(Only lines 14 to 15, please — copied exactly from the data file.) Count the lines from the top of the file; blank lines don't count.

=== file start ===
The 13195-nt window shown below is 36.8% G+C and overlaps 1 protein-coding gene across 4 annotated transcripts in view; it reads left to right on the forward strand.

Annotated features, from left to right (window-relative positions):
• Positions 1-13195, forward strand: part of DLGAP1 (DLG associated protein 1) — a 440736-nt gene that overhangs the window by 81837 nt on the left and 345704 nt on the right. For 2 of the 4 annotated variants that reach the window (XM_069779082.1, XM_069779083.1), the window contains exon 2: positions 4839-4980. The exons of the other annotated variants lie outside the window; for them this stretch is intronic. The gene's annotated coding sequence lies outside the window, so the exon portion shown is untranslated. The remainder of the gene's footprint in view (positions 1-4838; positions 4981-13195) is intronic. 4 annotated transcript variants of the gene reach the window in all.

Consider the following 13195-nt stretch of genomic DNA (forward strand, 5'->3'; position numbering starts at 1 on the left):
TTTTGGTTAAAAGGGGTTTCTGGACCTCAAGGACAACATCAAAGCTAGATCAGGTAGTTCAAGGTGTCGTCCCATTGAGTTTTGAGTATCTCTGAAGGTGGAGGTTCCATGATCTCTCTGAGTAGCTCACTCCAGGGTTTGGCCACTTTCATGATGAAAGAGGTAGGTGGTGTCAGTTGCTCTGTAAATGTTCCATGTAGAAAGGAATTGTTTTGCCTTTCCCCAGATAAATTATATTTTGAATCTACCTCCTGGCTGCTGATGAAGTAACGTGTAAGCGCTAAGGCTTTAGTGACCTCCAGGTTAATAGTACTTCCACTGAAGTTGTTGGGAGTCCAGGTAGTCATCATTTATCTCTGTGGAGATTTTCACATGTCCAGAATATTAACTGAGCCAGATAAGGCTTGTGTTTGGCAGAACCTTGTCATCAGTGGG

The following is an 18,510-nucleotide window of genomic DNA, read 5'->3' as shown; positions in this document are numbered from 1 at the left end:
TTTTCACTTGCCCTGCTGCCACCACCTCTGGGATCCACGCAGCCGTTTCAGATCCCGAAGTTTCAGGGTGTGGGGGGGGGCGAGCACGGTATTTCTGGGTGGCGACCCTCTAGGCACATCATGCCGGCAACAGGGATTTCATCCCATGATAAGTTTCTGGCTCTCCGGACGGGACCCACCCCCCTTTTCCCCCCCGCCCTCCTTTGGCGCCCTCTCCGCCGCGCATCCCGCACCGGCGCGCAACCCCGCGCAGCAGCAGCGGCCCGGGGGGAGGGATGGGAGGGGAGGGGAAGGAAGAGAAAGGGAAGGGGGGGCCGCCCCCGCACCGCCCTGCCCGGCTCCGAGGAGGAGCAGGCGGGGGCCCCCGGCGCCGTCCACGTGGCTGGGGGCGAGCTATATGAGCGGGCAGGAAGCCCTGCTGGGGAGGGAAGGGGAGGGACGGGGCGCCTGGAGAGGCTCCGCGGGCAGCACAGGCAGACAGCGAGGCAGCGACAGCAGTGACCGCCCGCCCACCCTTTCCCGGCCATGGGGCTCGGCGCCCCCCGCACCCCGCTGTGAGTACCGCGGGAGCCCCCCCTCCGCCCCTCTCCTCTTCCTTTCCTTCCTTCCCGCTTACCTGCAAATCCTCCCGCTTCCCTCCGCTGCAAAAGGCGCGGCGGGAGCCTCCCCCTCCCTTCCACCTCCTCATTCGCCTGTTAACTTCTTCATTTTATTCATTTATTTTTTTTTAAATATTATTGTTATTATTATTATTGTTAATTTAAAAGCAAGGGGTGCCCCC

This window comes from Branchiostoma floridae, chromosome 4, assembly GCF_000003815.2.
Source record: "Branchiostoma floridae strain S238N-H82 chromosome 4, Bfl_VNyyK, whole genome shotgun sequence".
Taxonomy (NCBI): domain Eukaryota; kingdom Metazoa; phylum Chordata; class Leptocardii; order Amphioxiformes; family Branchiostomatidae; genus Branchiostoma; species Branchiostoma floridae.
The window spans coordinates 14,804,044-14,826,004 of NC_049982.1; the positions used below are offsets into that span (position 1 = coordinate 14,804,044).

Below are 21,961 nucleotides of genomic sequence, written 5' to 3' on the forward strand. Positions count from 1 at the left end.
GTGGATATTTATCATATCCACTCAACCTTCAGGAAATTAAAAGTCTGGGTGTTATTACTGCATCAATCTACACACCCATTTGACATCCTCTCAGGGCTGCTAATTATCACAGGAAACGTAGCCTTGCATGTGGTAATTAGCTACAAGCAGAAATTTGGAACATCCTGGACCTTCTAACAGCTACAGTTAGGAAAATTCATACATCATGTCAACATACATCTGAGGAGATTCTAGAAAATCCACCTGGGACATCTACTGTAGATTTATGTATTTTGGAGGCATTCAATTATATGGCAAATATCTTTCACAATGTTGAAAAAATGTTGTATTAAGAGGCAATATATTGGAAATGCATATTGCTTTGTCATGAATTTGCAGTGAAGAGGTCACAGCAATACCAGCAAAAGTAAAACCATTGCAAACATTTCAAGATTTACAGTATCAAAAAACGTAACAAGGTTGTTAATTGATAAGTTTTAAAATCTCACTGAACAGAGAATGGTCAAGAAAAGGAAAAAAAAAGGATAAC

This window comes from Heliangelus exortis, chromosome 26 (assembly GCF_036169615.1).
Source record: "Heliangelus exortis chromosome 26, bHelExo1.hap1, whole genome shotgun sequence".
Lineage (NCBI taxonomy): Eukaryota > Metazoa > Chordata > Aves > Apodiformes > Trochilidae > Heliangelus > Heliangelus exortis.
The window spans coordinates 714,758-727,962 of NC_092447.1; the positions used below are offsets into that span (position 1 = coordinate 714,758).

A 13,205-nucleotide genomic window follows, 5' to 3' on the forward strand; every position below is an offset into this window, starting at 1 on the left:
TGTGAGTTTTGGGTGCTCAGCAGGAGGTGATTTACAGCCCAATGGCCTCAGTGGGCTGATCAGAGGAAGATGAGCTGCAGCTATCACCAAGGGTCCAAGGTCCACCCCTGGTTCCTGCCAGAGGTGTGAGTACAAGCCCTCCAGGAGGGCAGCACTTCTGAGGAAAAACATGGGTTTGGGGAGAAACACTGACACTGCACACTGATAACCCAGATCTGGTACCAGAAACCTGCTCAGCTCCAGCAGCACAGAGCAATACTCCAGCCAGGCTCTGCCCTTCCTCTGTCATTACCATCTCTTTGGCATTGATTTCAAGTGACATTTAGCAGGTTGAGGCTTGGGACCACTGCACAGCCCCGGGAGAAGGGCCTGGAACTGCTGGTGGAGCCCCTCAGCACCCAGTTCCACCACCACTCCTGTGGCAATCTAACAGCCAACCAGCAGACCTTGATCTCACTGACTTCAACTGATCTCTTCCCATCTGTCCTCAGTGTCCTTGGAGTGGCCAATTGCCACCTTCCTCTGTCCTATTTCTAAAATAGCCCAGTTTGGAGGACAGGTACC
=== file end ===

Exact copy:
This window comes from Heliangelus exortis, chromosome 26 (assembly GCF_036169615.1).
Source record: "Heliangelus exortis chromosome 26, bHelExo1.hap1, whole genome shotgun sequence".